Traditional: This is the old-fashioned ice cream maker you might remember from childhood. It consists of a bucket you fill with a mixture of rock salt and ice, which acts as a refrigerant to freeze the ice cream while you work. A container inside the bucket of ice holds the ice cream ingredients. Traditional machines crank out a large quantity of ice cream, often a gallon or more at a time, making one a good choice for a large family or group. No components need to be frozen ahead of time. This is the least expensive type of ice cream maker. 

However, you do need to have plenty of rock salt and ice on hand, and this type of machine can be messy. Also, cranking a manual machine can be tiring!

Frozen bowl: This type of ice cream maker is the most popular thanks to its affordability and ease of use. After freezing the empty ingredient bowl overnight, you add your ingredients and place the bowl in the machine. The machine churns the ingredients until the ice cream is ready. There is no fussing with rock salt and ice, no cranking by hand and no mess to contend with. Very little cleanup is required with this type of machine.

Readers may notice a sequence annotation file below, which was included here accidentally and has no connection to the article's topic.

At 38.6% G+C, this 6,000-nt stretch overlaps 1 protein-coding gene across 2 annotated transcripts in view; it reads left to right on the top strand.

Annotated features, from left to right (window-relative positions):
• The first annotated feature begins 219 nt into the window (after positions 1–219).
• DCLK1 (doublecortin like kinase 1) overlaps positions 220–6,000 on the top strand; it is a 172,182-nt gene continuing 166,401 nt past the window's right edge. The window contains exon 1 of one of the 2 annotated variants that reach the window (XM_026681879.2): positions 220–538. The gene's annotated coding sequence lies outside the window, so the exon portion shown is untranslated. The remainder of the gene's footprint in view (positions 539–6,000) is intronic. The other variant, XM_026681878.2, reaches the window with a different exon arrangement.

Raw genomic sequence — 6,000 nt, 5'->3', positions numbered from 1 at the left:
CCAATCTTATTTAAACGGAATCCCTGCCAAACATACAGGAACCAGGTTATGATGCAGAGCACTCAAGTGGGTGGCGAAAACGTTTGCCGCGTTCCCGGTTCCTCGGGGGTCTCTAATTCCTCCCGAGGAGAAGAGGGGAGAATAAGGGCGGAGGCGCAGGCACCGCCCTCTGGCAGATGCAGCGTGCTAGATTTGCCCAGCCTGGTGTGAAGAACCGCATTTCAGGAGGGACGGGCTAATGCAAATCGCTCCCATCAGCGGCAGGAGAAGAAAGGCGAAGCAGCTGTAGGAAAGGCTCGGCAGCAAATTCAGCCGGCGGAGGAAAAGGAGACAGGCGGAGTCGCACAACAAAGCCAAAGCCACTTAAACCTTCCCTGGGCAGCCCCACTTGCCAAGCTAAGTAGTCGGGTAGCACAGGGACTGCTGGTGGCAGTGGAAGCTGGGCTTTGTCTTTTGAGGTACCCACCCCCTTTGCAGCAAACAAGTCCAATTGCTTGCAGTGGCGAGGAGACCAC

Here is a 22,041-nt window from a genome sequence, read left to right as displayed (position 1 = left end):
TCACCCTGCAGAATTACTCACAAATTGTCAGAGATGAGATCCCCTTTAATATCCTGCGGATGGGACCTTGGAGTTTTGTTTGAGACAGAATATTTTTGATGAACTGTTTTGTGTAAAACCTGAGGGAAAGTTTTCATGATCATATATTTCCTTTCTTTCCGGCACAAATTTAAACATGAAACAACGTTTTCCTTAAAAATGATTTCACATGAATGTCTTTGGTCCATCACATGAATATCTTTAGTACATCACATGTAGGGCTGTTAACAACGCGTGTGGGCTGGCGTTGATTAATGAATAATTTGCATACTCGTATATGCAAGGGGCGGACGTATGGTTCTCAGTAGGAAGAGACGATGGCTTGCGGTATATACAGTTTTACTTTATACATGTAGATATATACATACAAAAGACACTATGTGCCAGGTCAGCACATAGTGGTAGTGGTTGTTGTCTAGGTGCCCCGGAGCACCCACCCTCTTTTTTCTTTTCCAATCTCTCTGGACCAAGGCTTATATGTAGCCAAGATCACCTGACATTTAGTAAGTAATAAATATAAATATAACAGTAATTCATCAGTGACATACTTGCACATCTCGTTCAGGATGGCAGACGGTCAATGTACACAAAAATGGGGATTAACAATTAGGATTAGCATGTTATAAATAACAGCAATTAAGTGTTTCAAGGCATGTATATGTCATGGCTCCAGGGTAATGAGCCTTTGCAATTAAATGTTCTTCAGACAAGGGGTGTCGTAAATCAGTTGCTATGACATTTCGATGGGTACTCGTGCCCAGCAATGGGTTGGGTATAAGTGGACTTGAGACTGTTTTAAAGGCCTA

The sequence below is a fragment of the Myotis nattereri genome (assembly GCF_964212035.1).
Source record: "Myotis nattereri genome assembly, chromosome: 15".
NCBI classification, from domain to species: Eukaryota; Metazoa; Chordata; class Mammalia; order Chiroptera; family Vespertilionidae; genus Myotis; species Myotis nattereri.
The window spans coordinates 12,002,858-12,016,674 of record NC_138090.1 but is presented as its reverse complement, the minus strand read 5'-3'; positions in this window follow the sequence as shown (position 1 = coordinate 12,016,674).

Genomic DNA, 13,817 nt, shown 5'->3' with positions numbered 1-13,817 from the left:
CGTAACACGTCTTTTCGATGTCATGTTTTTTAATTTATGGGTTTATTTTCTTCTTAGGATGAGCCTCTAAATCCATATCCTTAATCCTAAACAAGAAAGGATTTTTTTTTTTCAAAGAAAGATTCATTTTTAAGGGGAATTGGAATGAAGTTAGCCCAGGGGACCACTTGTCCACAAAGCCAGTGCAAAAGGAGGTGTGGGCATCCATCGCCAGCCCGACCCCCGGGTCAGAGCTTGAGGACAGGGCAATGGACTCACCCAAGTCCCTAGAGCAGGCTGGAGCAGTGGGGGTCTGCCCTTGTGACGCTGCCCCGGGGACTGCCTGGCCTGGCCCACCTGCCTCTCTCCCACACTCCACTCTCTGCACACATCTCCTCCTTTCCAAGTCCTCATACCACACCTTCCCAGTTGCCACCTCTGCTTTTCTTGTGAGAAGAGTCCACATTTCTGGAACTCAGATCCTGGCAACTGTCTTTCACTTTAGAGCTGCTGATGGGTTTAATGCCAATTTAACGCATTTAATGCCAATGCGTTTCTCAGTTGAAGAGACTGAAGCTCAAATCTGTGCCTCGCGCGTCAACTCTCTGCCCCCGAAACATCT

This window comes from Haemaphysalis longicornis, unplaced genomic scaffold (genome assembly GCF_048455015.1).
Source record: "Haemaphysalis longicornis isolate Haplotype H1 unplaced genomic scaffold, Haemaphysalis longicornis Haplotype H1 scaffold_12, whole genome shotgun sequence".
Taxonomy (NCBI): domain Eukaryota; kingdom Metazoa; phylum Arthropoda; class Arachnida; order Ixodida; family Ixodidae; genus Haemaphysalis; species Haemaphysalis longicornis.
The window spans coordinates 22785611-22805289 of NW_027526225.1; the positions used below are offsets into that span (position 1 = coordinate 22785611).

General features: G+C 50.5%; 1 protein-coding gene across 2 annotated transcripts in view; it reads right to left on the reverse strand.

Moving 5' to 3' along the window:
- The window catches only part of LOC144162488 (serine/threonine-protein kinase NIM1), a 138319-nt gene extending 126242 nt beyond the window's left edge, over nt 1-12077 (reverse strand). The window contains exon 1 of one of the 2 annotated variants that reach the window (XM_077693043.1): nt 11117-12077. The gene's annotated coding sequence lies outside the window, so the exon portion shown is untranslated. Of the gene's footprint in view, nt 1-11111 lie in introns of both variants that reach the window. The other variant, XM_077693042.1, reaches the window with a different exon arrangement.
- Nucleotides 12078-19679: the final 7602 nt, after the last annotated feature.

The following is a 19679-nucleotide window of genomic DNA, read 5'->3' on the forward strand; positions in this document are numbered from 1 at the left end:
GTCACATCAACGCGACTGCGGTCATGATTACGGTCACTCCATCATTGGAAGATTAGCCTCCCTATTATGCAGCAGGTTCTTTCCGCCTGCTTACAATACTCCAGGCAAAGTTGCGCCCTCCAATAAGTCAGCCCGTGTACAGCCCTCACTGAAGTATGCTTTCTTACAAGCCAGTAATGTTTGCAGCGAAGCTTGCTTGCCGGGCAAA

One downside is that you need to freeze the bowl in advance. These machines also don’t make a lot of ice cream per session, usually 2 quarts or less. You also can’t make ice cream on a whim. You need to freeze the bowl in advance, usually overnight. You can solve this problem by storing the bowl in the freezer between uses, but this takes up quite a bit of space.